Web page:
Carl sagan — contact. chapter 16 — the elders of ozone

The Elders of Ozone

AT A FEW hundred kilometers altitude, the Earth fills half your sky, and the band of blue that stretches from Mindanao to Bombay, which your eye encompasses in a single glance, can break your heart with its beauty.

Home, you think. Home. This is my world. This is where I come from. Everyone I know, everyone I ever heard of, grew up down there, under that relentless and exquisite blue. You race eastward from horizon to horizon, from dawn to dawn, circling the planet in an hour and a half. After a while, you get to know it, you study its idiosyncrasies and anomalies. You can see so much with the naked eye. Florida will soon be in view again. Has that tropical storm system you saw last orbit, swirling and racing over the Caribbean, reached Fort Lauderdale? Are any of the mountains in the Hindu Kush snow-free this summer? You tend to admire the aquamarine reefs in the Coral Sea. You look at the West Antarctic Ice Pack and wonder whether its collapse could really inundate all the coastal cities on the planet.

In the daylight, though, it's hard to see any sign of human habitation. But at night, except for the polar aurora, everything you see is due to humans, humming and blinking all over the planet. That swath of light is eastern North America, continuous from Boston to Washington, a megalopolis in fact if not in name. Over there is the burnoff of natural gas in Libya. The dazzling lights of the Japanese shrimp fishing fleet have moved toward the South China Sea. On every orbit, the Earth tells you new stories. You can see a volcanic eruption in Kamchatka, a Saharan sandstorm approaching Brazil, unseasonably frigid weather in New Zealand. You get to thinking of the Earth as an organism, a living thing. You get to worry about it, care for it, wish it well. National boundaries are as invisible as meridians of longitude, or the Tropics of Cancer and Capricorn. The boundaries are arbitrary. The planet is real. Spaceflight, therefore, is subversive. If they are fortunate enough to find themselves m Earth orbit, most people, after a little meditation, have similar thoughts. The nations that had instituted spaceflight had done so largely for nationalistic reasons; it was a small irony that almost everyone who entered space received a startling glimpse of a transnational perspective, of the Earth as one world.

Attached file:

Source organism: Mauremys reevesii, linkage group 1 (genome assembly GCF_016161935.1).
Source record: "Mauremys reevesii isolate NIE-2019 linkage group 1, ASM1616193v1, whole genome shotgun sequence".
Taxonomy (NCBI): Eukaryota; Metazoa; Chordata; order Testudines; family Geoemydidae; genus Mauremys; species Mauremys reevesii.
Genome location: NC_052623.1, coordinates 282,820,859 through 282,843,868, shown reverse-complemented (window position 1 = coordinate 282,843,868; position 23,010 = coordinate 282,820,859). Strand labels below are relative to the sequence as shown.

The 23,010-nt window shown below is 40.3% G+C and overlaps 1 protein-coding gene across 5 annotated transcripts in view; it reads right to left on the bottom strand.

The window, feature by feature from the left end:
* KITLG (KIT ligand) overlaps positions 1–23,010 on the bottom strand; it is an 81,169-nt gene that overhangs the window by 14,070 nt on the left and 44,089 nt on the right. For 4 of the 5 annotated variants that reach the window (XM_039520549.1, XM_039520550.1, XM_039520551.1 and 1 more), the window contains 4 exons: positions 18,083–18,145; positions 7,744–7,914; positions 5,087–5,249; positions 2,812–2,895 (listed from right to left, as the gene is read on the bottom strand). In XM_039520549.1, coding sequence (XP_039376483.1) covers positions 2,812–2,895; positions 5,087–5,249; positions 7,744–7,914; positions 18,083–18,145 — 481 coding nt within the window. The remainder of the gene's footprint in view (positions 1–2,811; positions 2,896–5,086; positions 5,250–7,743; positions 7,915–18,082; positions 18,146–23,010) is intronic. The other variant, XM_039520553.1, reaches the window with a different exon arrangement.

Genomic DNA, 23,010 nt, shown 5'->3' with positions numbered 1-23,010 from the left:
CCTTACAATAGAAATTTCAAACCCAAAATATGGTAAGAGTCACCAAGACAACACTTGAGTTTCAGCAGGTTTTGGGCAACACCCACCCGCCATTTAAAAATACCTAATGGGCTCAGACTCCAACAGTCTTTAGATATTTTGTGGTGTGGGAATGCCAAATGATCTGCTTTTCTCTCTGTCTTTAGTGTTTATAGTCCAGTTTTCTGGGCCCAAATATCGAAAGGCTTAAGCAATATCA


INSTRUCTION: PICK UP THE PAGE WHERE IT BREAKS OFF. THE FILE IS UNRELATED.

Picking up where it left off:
It wasn't hard to imagine a time when the predominant loyalty would be to this blue world, or even to the cluster of worlds huddling around the nearby yellow dwarf star on which humans, once unaware that every star is a sun, had bestowed the definite article: the Sun. It was only now, when many people were entering space for long periods and had been afforded a little time for reflection, that the power of the planetary perspective began to be felt. A significant number of these occupants of low Earth orbit, it turned out, were influential down there on Earth.

They had — from the beginning, from before humans ever entered space — sent animals up there. Amoebas, fruit flies, rats, dogs, and apes had become hardy space veterans. As spaceflights of longer and longer duration became possible, something unexpected was found. It had no effect on microorganisms and little effect on fruit flies. But for mammals, it seemed, zero gravity extended the lifespan. By 10 or 20 percent. If you lived in zero g, your body would spend less energy fighting the force of gravity, your cells would oxidize more slowly, and you would live longer.